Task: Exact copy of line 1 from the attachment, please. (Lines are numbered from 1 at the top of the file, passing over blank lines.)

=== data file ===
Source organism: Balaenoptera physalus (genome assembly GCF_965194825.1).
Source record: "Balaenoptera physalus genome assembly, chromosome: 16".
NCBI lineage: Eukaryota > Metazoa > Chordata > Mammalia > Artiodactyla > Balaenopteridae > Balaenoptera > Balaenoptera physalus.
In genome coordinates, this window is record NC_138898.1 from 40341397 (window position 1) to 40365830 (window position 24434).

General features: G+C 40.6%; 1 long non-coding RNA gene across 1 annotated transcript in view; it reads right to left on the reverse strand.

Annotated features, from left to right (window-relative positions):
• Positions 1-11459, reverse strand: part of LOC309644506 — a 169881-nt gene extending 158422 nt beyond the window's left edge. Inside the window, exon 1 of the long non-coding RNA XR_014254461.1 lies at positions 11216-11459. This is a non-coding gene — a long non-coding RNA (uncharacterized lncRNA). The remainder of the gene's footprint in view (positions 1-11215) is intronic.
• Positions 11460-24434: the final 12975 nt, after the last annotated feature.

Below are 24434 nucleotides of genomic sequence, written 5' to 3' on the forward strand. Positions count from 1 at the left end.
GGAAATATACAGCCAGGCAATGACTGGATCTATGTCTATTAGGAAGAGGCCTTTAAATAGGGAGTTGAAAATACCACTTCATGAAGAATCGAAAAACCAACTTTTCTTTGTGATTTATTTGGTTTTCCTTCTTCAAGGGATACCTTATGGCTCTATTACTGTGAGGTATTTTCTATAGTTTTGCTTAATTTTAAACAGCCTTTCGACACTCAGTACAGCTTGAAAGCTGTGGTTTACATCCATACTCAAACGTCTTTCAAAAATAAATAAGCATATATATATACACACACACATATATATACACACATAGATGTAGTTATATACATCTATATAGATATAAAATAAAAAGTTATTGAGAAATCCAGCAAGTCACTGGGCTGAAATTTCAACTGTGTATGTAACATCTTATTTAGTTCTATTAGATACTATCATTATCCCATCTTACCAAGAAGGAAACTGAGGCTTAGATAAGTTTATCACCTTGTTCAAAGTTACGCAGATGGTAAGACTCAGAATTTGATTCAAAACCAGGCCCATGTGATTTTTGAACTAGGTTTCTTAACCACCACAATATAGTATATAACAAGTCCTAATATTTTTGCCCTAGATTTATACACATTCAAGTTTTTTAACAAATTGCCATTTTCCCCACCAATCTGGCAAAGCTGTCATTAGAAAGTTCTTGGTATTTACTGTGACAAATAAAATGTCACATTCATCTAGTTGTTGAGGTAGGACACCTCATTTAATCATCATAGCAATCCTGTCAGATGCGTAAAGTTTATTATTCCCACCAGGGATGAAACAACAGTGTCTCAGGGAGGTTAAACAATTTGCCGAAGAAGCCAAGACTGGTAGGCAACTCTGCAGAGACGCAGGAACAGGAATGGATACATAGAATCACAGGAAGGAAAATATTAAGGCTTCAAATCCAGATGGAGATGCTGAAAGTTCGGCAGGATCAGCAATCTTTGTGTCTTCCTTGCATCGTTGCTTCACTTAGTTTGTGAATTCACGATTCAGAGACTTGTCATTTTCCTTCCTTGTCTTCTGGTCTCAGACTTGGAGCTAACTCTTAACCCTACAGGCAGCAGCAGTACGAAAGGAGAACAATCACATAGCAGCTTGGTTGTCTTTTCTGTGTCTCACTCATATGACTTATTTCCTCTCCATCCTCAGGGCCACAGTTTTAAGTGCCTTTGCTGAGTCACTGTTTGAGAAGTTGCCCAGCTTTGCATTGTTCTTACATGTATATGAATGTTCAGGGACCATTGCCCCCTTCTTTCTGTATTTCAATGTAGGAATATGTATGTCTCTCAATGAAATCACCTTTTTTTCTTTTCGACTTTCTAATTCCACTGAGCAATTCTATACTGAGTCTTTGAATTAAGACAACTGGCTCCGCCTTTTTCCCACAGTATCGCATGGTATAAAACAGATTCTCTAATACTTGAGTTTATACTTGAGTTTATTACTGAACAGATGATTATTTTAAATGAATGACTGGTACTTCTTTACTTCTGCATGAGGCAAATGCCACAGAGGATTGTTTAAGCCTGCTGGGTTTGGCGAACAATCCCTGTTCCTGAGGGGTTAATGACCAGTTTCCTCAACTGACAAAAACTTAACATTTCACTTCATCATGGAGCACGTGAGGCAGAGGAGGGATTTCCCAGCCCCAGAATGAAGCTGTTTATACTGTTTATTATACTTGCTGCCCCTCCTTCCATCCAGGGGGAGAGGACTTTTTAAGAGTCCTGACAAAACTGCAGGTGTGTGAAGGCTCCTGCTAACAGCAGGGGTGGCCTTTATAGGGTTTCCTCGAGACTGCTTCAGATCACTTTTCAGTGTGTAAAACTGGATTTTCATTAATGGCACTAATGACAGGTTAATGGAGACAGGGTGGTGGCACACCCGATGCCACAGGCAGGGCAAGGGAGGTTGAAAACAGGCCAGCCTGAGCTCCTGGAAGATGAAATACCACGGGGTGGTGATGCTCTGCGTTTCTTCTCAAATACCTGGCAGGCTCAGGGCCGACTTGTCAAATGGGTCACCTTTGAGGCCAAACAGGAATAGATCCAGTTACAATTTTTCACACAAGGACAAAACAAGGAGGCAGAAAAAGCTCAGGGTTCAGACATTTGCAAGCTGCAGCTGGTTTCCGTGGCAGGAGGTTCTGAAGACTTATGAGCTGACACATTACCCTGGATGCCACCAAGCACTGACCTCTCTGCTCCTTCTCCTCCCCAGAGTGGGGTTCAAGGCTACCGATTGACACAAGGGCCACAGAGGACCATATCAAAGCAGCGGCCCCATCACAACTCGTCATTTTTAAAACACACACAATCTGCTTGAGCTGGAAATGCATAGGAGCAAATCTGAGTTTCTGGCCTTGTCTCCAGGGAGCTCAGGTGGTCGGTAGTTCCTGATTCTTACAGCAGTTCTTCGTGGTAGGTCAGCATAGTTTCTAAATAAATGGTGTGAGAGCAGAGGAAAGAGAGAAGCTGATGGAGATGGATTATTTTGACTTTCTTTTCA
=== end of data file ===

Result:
Source organism: Balaenoptera physalus (genome assembly GCF_965194825.1).